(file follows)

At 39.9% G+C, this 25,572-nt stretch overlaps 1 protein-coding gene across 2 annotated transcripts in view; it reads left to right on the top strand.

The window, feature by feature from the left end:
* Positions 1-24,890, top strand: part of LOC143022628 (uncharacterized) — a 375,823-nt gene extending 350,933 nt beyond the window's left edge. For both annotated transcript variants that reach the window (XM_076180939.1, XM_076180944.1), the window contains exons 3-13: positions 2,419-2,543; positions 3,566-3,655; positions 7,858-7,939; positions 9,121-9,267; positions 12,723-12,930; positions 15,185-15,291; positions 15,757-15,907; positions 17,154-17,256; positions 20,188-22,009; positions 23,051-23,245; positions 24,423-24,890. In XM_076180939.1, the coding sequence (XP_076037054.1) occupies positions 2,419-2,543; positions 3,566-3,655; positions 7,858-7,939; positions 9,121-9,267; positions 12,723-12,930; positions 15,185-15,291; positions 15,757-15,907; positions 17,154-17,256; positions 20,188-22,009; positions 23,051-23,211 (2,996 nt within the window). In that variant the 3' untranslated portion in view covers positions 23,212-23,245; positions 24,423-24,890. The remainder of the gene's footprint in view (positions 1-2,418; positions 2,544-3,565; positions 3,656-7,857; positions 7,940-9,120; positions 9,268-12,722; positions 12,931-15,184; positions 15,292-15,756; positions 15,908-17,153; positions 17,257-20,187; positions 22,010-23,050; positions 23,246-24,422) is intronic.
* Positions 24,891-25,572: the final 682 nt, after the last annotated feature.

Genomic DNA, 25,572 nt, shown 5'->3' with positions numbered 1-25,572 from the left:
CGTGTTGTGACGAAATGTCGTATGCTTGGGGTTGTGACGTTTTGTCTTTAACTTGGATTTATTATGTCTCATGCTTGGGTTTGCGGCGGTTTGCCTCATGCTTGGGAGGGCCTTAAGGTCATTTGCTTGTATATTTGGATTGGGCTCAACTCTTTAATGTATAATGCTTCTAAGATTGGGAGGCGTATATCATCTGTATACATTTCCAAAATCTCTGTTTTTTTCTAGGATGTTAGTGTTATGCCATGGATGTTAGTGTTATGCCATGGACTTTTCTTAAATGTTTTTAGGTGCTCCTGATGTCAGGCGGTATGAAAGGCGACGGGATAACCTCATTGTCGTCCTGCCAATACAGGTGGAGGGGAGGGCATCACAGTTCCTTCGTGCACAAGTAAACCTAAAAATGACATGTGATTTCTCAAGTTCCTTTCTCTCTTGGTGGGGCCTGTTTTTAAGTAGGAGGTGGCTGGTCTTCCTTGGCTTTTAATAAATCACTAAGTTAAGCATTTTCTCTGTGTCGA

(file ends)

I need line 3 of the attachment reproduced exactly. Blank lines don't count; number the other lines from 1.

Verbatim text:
* Positions 1-24,890, top strand: part of LOC143022628 (uncharacterized) — a 375,823-nt gene extending 350,933 nt beyond the window's left edge. For both annotated transcript variants that reach the window (XM_076180939.1, XM_076180944.1), the window contains exons 3-13: positions 2,419-2,543; positions 3,566-3,655; positions 7,858-7,939; positions 9,121-9,267; positions 12,723-12,930; positions 15,185-15,291; positions 15,757-15,907; positions 17,154-17,256; positions 20,188-22,009; positions 23,051-23,245; positions 24,423-24,890. In XM_076180939.1, the coding sequence (XP_076037054.1) occupies positions 2,419-2,543; positions 3,566-3,655; positions 7,858-7,939; positions 9,121-9,267; positions 12,723-12,930; positions 15,185-15,291; positions 15,757-15,907; positions 17,154-17,256; positions 20,188-22,009; positions 23,051-23,211 (2,996 nt within the window). In that variant the 3' untranslated portion in view covers positions 23,212-23,245; positions 24,423-24,890. The remainder of the gene's footprint in view (positions 1-2,418; positions 2,544-3,565; positions 3,656-7,857; positions 7,940-9,120; positions 9,268-12,722; positions 12,931-15,184; positions 15,292-15,756; positions 15,908-17,153; positions 17,257-20,187; positions 22,010-23,050; positions 23,246-24,422) is intronic.